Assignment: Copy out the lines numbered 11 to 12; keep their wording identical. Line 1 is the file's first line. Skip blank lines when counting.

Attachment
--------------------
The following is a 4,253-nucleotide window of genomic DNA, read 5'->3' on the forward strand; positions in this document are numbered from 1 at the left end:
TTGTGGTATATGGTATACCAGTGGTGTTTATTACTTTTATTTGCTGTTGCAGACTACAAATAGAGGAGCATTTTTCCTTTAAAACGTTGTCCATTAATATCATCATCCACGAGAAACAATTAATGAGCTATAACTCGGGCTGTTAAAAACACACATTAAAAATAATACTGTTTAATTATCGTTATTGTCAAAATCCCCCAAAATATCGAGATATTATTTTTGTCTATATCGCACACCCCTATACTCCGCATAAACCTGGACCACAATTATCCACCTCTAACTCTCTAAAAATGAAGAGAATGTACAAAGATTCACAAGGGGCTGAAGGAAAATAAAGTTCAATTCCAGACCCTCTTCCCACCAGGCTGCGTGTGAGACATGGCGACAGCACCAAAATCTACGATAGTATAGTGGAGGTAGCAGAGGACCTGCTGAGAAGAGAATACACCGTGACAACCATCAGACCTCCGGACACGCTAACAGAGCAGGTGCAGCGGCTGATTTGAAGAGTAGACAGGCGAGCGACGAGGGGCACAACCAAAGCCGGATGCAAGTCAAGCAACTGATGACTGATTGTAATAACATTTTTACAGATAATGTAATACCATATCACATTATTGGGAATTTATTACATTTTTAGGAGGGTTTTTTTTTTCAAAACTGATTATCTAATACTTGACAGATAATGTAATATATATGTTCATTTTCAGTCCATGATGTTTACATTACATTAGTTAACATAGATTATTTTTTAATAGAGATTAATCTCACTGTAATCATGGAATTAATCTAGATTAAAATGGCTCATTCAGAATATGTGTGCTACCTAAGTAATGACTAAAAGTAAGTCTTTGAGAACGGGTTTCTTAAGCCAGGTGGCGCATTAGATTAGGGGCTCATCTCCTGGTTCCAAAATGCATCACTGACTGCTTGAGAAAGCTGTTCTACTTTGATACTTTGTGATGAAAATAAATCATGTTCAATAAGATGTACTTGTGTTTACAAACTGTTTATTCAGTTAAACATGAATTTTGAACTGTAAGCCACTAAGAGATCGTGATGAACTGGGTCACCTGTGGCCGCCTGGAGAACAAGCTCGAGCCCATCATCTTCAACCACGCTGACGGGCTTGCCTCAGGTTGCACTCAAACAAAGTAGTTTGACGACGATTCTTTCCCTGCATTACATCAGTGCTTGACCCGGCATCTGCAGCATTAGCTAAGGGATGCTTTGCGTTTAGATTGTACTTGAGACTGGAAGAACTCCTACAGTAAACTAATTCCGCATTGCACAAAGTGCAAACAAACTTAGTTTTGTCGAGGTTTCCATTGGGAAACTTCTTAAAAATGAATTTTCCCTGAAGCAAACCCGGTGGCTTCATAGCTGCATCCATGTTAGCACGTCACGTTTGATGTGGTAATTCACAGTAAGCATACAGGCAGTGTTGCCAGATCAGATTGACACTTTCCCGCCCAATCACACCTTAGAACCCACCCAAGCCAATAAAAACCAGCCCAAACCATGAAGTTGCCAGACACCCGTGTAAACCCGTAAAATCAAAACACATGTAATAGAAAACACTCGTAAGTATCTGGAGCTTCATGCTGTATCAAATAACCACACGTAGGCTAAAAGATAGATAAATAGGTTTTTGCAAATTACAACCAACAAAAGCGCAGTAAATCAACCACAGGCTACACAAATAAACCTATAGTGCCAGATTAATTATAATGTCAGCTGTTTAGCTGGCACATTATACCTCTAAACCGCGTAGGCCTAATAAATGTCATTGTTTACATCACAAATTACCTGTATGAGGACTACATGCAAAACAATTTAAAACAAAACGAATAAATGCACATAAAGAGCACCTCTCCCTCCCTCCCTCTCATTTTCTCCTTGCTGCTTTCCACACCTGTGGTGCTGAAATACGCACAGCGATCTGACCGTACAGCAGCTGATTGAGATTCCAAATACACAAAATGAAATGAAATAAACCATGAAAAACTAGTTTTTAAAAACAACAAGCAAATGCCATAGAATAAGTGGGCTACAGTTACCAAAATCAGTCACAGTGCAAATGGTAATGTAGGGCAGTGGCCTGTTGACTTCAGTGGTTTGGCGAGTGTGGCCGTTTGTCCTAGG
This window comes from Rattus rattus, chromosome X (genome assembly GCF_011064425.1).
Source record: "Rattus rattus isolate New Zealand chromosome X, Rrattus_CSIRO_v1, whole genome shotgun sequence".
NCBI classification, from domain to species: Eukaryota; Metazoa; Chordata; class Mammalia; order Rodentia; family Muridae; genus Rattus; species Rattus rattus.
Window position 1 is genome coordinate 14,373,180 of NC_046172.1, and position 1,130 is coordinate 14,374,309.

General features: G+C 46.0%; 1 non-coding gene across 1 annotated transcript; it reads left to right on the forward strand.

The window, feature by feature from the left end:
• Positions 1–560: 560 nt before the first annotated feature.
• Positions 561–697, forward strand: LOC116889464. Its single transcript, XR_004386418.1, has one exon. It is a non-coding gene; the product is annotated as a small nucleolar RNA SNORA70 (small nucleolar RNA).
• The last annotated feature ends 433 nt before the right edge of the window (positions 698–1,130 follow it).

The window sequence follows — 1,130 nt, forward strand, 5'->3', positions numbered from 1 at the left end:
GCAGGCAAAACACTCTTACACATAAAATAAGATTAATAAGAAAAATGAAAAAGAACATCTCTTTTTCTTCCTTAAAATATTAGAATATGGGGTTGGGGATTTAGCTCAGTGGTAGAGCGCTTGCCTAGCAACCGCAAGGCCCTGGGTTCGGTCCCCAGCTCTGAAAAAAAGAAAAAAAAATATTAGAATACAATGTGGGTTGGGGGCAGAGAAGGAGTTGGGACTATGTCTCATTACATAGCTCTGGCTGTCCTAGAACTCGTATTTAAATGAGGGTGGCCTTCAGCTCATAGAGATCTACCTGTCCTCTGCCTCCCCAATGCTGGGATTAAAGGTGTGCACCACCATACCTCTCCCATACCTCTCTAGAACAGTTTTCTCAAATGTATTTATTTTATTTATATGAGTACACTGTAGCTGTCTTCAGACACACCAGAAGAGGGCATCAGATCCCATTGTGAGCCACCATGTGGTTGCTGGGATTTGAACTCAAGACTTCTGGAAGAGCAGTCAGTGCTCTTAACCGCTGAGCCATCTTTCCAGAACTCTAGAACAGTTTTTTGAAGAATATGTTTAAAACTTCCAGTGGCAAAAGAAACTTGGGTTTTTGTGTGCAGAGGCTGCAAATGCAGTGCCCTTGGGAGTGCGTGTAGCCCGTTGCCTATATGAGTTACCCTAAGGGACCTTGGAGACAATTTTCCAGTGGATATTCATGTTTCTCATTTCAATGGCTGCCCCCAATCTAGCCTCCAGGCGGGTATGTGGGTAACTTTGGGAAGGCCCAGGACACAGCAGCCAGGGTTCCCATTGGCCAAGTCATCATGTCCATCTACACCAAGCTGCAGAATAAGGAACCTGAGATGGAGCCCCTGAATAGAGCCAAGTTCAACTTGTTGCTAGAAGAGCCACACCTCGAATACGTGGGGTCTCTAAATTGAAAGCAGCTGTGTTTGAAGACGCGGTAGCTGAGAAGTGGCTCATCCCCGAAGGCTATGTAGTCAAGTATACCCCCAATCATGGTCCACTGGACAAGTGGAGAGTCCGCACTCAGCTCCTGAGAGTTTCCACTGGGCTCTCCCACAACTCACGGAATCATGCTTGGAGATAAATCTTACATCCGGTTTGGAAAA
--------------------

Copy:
• The last annotated feature ends 433 nt before the right edge of the window (positions 698–1,130 follow it).

The window sequence follows — 1,130 nt, forward strand, 5'->3', positions numbered from 1 at the left end: